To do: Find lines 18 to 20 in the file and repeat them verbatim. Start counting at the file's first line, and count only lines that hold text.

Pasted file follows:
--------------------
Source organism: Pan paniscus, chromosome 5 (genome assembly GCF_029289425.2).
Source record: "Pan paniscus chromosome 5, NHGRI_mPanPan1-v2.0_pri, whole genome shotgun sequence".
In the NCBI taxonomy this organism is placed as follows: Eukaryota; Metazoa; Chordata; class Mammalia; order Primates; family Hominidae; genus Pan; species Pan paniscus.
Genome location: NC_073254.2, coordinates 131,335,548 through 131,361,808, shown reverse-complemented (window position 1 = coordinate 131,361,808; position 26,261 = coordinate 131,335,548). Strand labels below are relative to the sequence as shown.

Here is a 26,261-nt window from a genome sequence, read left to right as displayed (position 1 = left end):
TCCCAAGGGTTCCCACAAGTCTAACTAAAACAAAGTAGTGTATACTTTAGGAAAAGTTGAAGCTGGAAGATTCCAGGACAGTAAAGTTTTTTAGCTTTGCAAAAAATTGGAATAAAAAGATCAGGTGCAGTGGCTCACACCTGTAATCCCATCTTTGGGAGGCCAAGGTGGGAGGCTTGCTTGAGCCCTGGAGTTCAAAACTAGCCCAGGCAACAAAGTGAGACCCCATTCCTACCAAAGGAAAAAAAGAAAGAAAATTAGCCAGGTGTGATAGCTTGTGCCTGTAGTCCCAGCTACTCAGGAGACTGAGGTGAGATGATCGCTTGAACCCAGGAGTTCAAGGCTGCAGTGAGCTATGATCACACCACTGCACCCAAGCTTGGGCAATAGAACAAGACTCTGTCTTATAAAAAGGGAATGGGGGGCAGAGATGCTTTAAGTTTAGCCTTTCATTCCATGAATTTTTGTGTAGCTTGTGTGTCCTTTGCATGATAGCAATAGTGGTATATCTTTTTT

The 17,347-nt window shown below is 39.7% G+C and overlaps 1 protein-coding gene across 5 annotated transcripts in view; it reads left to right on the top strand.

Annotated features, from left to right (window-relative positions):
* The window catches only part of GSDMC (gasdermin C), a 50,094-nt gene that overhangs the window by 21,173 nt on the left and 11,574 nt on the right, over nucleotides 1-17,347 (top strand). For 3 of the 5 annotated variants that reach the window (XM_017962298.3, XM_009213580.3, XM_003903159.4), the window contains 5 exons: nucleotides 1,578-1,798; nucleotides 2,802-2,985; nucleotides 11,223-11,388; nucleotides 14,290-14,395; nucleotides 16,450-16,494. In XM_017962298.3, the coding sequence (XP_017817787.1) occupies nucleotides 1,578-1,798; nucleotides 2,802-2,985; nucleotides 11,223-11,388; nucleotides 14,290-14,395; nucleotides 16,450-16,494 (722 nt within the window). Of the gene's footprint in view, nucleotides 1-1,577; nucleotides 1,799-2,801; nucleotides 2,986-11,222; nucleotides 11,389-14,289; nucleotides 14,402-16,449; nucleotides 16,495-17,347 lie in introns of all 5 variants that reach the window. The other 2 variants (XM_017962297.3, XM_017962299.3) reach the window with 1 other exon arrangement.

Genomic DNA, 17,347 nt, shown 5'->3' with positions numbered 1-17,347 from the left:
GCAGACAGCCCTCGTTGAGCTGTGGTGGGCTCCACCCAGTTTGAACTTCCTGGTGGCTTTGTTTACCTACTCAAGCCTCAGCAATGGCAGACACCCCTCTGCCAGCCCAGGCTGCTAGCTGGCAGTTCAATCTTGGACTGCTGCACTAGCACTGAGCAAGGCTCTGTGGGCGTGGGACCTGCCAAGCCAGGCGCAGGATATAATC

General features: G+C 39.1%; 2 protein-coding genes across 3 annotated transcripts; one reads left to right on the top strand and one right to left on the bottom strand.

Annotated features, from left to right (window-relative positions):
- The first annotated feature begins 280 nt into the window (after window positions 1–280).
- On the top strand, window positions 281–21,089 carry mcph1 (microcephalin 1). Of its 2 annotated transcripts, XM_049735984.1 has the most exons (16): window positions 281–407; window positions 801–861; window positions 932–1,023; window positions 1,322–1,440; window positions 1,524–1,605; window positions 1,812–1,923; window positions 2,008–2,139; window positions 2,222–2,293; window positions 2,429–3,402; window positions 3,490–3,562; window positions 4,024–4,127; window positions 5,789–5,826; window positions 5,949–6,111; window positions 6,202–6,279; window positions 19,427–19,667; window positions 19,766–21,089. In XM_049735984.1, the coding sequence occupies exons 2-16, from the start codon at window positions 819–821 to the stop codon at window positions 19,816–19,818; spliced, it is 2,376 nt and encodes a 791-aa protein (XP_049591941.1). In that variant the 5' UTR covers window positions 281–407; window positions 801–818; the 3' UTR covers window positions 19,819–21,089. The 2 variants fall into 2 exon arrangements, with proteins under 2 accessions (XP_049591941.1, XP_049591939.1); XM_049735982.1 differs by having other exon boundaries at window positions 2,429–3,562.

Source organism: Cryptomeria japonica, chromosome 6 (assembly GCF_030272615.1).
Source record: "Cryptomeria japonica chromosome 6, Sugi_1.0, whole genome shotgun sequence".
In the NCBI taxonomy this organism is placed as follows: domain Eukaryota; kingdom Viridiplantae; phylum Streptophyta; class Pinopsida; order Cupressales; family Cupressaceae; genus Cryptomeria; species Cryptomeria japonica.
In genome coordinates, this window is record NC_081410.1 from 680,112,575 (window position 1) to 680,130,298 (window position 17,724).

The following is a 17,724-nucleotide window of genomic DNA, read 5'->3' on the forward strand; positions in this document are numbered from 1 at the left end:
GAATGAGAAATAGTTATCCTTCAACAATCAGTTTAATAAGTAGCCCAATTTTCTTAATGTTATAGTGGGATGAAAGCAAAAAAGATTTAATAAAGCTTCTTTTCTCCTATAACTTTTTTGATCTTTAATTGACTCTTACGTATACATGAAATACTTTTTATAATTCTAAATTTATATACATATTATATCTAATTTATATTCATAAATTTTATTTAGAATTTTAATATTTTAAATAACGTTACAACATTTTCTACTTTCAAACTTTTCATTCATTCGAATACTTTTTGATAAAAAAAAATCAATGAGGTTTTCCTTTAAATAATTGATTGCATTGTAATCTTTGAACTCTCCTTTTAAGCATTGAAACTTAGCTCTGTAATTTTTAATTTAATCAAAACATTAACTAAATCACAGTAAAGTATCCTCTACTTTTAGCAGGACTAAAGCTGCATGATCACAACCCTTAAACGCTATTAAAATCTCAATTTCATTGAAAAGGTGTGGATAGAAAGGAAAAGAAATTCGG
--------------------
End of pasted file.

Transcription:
In the NCBI taxonomy this organism is placed as follows: domain Eukaryota; kingdom Viridiplantae; phylum Streptophyta; class Pinopsida; order Cupressales; family Cupressaceae; genus Cryptomeria; species Cryptomeria japonica.
In genome coordinates, this window is record NC_081410.1 from 680,112,575 (window position 1) to 680,130,298 (window position 17,724).

The following is a 17,724-nucleotide window of genomic DNA, read 5'->3' on the forward strand; positions in this document are numbered from 1 at the left end: